Epinephrine: Saving lives, when administered
To the Honorable Ricardo Lara:
My son’s child care center does not “accept the responsibility of Nebulizer care or the administration of Epipen or similar injections.”
It refuses responsibility based on recent changes to Title 22, Division 12. It almost certainly does so with reference to the Community Care Licensing Divisions’s July 2015 Transmittal No. 15FCCH-01 (http://www.ccld.ca.gov/res/pdf/FCCH.pdf) describing administration of EpiPen as an “Incidental Medical Service” which “a licensee may choose to provide.”
Offering child care providers the choice to administer EpiPens means, conversely, they have the choice not to administer. My son’s child care providers are exercising this freedom to enroll severely food allergic kids at their centers while also choosing to withhold life-saving epinephrine from them. By this choice, they endanger the lives of the severely allergic children in their care. They do so in contravention of the Americans with Disabilities Act.
In 1997, the Department of Justice entered into settlement with La Petite Academy (http://www.ada.gov/lapetite.htm). The academy’s allergy response policy prior to settlement was to wait for paramedics to deliver epinephrine to the suffering child. This was determined to be unacceptable. The settlement included a new EpiPen policy requiring the academy to immediately administer medicine per the child’s medical authorization form.
The DOJ additionally addressed this in its ADA FAQ for child care providers (http://www.ada.gov/childqanda.htm). In its answer to question 19, it states that children “cannot be excluded on the sole basis that they have been identified as having severe allergies to bee stings or certain foods.” It continues by stating providers must be prepared “to take appropriate steps in the event of an allergic reaction, such as administering a medicine called ‘epinephrine.'” It is clear based on the La Petite Academy settlement that waiting for a medical professional to deliver epinephrine does not qualify as an “appropriate step.”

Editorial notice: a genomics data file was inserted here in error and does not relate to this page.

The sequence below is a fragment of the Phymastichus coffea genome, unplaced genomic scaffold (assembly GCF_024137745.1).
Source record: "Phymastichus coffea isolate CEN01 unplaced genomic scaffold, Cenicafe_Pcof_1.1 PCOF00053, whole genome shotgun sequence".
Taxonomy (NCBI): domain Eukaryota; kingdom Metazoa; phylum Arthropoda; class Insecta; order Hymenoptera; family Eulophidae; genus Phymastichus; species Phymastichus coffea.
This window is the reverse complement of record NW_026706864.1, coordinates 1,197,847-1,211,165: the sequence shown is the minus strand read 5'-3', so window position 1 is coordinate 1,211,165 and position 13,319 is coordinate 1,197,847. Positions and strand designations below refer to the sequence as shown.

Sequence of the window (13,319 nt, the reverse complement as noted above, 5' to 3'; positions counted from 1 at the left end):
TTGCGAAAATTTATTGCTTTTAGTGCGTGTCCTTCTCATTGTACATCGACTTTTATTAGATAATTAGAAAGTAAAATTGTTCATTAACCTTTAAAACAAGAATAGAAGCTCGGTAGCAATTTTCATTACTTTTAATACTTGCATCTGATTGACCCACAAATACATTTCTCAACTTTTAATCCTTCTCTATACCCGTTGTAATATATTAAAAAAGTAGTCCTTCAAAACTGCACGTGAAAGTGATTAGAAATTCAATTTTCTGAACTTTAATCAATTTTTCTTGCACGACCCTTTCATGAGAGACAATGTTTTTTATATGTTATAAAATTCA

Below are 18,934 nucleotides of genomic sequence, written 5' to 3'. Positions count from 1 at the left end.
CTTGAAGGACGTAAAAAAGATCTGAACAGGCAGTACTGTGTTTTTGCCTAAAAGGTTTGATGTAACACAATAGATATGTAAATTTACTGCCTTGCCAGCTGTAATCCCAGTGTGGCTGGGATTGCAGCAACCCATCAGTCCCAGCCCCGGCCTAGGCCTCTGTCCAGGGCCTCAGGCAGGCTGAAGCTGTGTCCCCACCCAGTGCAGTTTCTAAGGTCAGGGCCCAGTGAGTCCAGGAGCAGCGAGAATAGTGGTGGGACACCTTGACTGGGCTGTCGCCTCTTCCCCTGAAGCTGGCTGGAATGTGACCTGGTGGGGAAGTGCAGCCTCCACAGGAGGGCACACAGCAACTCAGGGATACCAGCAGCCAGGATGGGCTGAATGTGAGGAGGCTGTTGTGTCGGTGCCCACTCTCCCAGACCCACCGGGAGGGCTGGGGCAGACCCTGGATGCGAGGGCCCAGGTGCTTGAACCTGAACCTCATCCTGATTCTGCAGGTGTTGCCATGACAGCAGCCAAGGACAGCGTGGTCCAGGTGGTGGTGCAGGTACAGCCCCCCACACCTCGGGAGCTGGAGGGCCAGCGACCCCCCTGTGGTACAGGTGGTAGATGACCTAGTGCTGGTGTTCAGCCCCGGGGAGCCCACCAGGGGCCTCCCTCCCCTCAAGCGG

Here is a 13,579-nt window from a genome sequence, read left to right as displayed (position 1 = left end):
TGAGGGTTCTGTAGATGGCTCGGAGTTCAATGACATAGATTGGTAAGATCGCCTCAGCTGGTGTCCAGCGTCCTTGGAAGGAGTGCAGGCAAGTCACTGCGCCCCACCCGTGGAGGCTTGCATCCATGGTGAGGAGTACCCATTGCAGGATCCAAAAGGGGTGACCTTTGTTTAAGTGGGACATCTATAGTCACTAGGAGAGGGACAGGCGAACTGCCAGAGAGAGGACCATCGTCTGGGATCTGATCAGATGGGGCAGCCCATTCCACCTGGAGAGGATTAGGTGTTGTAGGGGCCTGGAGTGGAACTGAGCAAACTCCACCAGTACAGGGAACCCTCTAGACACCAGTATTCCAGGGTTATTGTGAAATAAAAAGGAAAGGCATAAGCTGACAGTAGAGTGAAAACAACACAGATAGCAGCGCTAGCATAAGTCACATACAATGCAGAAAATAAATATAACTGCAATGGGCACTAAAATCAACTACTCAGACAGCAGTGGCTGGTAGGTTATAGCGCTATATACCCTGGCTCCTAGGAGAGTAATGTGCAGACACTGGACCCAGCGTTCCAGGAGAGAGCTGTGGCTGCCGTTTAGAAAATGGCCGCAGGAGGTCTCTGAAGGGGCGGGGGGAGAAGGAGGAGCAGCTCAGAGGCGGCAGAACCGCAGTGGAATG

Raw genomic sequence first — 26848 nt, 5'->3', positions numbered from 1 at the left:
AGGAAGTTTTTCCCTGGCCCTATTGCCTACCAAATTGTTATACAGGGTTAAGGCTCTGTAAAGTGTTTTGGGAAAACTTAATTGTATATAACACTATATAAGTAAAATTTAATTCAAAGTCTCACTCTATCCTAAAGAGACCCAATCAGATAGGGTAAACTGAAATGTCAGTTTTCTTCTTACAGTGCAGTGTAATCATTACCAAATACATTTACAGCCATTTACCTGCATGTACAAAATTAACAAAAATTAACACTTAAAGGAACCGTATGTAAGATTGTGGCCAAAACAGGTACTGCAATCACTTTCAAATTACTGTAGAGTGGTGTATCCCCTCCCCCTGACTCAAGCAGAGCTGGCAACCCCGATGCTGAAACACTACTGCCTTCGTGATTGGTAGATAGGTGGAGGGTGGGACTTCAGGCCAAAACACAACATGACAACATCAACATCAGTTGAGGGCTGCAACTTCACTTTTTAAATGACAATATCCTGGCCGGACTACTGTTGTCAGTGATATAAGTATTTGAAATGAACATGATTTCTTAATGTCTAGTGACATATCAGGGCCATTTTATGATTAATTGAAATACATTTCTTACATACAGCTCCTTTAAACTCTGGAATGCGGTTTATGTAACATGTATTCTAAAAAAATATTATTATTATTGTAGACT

Severe food allergy is an ADA covered disability. Any child care provider who chooses not to administer epinephrine to a severely food allergic child in the throes of anaphylaxis not only discriminates against such child in violation of the ADA, but does so with potentially fatal consequence.
Epinephrine saves lives in seconds, but it can only do so if actually administered.
As the mother of a severely allergic child, I am heartbroken. I am heartbroken that any child care provider would choose not to administer epinephrine, and refuse to do so under the banner of law.
I am heartbroken to imagine my sixteen-month-old son struggling to breathe as his tiny, beautiful heartbeat grows erratic nearing cardiac arrest. I weep at the thought of his confusion and terror as his caregivers, those entrusted to keep him safe, fail to take fifteen seconds to administer the drug that could save his life.
I urge you not to enable this outcome by your silence. Please immediately amend Title 22 to clearly, emphatically align with the ADA, mandating child care providers to adhere to federal law.
Please protect severely allergic kids, and do so before any mother’s baby dies needlessly.
With great thanks,